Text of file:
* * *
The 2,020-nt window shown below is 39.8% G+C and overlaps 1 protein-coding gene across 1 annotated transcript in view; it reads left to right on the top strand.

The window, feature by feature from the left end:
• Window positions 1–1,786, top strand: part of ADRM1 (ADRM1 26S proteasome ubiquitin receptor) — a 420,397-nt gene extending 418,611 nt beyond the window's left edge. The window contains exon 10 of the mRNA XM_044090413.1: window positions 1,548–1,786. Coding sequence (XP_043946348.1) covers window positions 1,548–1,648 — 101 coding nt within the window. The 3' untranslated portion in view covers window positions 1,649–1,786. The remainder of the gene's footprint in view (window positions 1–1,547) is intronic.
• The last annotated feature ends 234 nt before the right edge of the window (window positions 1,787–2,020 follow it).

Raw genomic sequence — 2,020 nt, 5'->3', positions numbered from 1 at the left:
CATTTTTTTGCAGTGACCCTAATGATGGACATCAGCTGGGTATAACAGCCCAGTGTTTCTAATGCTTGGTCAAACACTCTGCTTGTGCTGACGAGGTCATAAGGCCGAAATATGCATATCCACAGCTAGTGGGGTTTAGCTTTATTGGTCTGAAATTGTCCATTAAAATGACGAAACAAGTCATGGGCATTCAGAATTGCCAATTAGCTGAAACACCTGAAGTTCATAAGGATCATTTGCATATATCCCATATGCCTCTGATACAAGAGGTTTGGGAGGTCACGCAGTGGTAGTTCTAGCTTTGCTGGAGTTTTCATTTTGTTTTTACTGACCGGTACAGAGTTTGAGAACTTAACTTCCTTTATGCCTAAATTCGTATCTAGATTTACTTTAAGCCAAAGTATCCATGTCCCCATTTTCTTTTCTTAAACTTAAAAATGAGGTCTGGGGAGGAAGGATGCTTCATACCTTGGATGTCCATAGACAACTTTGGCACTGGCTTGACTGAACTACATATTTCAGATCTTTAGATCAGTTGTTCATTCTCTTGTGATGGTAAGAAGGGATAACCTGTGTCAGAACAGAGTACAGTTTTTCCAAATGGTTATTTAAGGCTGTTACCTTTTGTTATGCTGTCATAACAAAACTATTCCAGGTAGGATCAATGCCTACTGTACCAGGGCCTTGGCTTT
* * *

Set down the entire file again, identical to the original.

The 2,020-nt window shown below is 39.8% G+C and overlaps 1 protein-coding gene across 1 annotated transcript in view; it reads left to right on the top strand.

The window, feature by feature from the left end:
• Window positions 1–1,786, top strand: part of ADRM1 (ADRM1 26S proteasome ubiquitin receptor) — a 420,397-nt gene extending 418,611 nt beyond the window's left edge. The window contains exon 10 of the mRNA XM_044090413.1: window positions 1,548–1,786. Coding sequence (XP_043946348.1) covers window positions 1,548–1,648 — 101 coding nt within the window. The 3' untranslated portion in view covers window positions 1,649–1,786. The remainder of the gene's footprint in view (window positions 1–1,547) is intronic.
• The last annotated feature ends 234 nt before the right edge of the window (window positions 1,787–2,020 follow it).

Raw genomic sequence — 2,020 nt, 5'->3', positions numbered from 1 at the left:
CATTTTTTTGCAGTGACCCTAATGATGGACATCAGCTGGGTATAACAGCCCAGTGTTTCTAATGCTTGGTCAAACACTCTGCTTGTGCTGACGAGGTCATAAGGCCGAAATATGCATATCCACAGCTAGTGGGGTTTAGCTTTATTGGTCTGAAATTGTCCATTAAAATGACGAAACAAGTCATGGGCATTCAGAATTGCCAATTAGCTGAAACACCTGAAGTTCATAAGGATCATTTGCATATATCCCATATGCCTCTGATACAAGAGGTTTGGGAGGTCACGCAGTGGTAGTTCTAGCTTTGCTGGAGTTTTCATTTTGTTTTTACTGACCGGTACAGAGTTTGAGAACTTAACTTCCTTTATGCCTAAATTCGTATCTAGATTTACTTTAAGCCAAAGTATCCATGTCCCCATTTTCTTTTCTTAAACTTAAAAATGAGGTCTGGGGAGGAAGGATGCTTCATACCTTGGATGTCCATAGACAACTTTGGCACTGGCTTGACTGAACTACATATTTCAGATCTTTAGATCAGTTGTTCATTCTCTTGTGATGGTAAGAAGGGATAACCTGTGTCAGAACAGAGTACAGTTTTTCCAAATGGTTATTTAAGGCTGTTACCTTTTGTTATGCTGTCATAACAAAACTATTCCAGGTAGGATCAATGCCTACTGTACCAGGGCCTTGGCTTT